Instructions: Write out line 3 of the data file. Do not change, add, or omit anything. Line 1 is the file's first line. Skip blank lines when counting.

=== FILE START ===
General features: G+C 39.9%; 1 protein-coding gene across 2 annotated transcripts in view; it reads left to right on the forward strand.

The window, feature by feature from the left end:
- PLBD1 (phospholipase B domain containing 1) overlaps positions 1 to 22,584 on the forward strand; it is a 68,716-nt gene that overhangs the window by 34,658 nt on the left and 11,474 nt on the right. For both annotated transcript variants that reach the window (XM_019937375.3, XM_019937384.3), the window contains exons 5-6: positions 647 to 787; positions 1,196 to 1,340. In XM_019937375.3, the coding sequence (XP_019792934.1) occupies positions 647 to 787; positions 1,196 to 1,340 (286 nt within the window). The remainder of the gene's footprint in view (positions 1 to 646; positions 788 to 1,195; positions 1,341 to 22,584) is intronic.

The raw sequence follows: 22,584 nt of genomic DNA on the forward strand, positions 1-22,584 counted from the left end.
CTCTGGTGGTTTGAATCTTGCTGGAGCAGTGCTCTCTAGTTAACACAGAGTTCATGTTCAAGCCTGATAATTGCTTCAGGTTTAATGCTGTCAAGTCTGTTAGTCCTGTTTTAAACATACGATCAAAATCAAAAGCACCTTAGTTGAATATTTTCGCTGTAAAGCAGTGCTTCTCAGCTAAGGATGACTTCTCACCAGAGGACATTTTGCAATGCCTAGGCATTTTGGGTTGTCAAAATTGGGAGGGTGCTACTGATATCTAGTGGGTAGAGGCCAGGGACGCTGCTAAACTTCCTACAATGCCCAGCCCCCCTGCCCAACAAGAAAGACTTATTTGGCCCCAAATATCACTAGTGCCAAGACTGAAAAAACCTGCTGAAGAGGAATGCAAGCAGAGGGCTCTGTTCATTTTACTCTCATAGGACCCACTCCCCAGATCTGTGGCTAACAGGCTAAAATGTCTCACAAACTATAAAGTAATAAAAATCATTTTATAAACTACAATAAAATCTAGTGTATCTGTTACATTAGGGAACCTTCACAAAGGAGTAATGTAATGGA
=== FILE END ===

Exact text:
- PLBD1 (phospholipase B domain containing 1) overlaps positions 1 to 22,584 on the forward strand; it is a 68,716-nt gene that overhangs the window by 34,658 nt on the left and 11,474 nt on the right. For both annotated transcript variants that reach the window (XM_019937375.3, XM_019937384.3), the window contains exons 5-6: positions 647 to 787; positions 1,196 to 1,340. In XM_019937375.3, the coding sequence (XP_019792934.1) occupies positions 647 to 787; positions 1,196 to 1,340 (286 nt within the window). The remainder of the gene's footprint in view (positions 1 to 646; positions 788 to 1,195; positions 1,341 to 22,584) is intronic.